A man who was arrested in May 2012 for taking part in a protest against the Saudi Arabian regime has been sentenced to death by beheading.
Dawoud al-Marhoon, who was 17 when arrested, is the second juvenile in recent weeks to face execution by the Saudi regime. He was apprehended at the height of protests in the Eastern Province.
His conviction comes as rising pressure mounts upon Prime Minister David Cameron, after revelations surfaced about a British-Saudi deal to allow both nations' election to the UN Human Rights Council in 2013.
During his arrest, al-Marhoon was allegedly forced to sign a confession, which was later relied upon to convict him. According to the human rights organisation Reprieve, he was arrested without a warrant and tortured.
His case comes just weeks after another juvenile, Ali Mohammed Al-Nimr, was sentenced to crucifixion for attending a pro-democracy protest.
Commenting on the both sentences, Maya Foa, director of Reprieve, said:
“Ali al-Nimr’s case has rightly prompted revulsion among the international community – it is therefore horrifying that the Saudi government is pushing ahead with plans to exact a similarly brutal sentence on another juvenile, Dawoud al-Marhoon.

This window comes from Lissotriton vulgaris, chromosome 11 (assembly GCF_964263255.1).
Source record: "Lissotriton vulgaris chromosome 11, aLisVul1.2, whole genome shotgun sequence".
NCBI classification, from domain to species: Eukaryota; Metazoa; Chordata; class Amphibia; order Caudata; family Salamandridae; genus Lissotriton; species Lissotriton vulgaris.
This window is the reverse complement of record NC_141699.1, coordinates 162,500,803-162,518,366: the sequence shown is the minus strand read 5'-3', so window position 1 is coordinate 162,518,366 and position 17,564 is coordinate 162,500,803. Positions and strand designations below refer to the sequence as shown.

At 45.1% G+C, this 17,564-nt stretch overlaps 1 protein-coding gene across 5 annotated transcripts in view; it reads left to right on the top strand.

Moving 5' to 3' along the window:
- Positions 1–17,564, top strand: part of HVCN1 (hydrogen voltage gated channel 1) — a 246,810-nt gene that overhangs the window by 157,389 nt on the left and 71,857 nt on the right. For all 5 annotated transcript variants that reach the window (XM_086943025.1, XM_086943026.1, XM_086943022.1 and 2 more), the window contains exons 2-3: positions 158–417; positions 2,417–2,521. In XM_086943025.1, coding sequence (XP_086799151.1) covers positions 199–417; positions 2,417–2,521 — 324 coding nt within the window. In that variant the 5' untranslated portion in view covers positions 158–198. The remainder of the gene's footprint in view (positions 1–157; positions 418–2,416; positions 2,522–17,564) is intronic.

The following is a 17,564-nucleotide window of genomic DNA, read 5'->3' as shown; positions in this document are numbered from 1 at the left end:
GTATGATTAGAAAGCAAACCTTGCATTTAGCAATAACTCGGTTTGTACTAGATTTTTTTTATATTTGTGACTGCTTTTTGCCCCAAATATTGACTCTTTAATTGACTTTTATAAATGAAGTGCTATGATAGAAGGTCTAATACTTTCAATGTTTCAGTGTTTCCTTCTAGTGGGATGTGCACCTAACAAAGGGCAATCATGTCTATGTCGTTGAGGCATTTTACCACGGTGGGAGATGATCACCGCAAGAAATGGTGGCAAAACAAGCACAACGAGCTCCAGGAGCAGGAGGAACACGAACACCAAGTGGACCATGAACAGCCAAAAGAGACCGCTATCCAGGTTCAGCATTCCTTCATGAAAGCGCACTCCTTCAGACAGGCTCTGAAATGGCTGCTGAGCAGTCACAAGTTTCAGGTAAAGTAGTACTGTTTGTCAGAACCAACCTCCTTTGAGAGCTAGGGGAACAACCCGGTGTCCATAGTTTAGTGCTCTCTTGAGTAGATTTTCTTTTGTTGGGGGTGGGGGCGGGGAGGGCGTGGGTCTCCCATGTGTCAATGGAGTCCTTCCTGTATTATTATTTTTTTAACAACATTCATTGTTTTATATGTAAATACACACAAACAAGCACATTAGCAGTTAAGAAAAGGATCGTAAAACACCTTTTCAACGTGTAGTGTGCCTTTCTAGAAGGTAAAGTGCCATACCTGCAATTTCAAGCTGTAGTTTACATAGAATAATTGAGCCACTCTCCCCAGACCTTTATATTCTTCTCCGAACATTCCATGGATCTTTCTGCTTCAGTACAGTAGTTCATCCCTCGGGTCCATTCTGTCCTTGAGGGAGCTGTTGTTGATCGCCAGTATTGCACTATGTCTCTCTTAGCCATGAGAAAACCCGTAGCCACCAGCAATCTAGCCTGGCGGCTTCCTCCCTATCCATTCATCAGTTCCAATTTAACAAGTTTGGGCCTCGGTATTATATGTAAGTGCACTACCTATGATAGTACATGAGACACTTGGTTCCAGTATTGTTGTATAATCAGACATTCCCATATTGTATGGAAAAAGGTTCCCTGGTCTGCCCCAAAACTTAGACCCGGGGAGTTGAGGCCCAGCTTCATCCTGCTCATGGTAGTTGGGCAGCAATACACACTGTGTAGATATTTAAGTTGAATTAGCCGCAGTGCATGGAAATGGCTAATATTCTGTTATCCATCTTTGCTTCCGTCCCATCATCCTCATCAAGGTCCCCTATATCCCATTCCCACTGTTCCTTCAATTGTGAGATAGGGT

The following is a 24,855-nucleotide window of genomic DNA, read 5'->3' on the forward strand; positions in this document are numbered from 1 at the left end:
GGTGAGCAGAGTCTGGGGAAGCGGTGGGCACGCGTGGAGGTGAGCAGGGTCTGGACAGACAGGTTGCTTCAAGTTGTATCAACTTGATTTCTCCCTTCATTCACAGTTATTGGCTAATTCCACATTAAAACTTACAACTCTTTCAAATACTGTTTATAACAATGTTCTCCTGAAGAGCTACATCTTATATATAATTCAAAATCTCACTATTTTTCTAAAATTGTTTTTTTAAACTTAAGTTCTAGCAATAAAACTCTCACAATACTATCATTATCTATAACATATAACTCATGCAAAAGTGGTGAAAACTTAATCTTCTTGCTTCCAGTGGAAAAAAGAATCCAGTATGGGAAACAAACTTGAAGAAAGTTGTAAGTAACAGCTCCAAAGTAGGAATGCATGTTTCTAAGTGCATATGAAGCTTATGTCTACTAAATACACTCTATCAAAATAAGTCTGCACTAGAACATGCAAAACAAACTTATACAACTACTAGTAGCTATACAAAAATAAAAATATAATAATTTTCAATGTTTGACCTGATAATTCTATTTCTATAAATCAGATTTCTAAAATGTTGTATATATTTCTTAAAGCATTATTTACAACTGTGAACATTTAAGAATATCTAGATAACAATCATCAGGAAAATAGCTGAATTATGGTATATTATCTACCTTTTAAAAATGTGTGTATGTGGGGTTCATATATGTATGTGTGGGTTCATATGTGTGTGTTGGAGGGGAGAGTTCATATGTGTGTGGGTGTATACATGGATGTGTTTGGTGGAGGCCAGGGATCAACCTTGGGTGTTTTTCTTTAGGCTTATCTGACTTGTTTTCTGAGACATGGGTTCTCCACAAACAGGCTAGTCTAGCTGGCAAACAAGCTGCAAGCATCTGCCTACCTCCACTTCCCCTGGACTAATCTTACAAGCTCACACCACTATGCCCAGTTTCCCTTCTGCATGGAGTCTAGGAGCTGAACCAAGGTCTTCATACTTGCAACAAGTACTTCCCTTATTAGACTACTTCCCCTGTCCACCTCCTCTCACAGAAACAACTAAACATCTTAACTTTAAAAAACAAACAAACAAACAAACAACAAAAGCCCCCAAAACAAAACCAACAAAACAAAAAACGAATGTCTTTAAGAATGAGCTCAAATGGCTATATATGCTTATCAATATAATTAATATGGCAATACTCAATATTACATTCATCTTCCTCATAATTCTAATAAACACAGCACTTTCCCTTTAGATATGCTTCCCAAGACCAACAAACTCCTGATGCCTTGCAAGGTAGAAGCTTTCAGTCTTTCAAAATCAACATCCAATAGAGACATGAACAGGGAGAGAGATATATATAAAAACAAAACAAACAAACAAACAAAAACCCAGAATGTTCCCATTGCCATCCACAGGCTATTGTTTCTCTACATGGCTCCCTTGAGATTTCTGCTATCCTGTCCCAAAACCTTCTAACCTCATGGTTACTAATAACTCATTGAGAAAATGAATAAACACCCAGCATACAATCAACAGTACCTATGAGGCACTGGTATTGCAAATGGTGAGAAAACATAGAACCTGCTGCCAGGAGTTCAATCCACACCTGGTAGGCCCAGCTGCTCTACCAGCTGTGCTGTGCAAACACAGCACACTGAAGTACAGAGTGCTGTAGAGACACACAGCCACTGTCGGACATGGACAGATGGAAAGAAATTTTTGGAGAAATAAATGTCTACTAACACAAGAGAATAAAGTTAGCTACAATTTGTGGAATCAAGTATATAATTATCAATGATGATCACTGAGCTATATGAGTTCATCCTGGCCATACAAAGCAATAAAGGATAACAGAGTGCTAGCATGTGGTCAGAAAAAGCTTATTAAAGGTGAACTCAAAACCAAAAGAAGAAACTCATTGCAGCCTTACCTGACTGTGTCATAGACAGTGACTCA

"It is grossly hypocritical for David Cameron to say he opposes these sentences, while his government is bidding to support the very prisons service who will be responsible for carrying them out.
"The British government must urgently change its priorities – ministers must cancel the bid, and call unequivocally on Saudi Arabia to halt the executions.”
With legal avenues exhausted, both juveniles could now be executed at any time, without prior notification to their families. The executions are expected to go ahead despite concerns about the fairness of both trials.
During a Channel 4 interview with Jon Snow, the prime minister was asked if he has acted to stop the execution al-Nimr. He said he hasn’t but the foreign secretary and the embassy had raised the issue.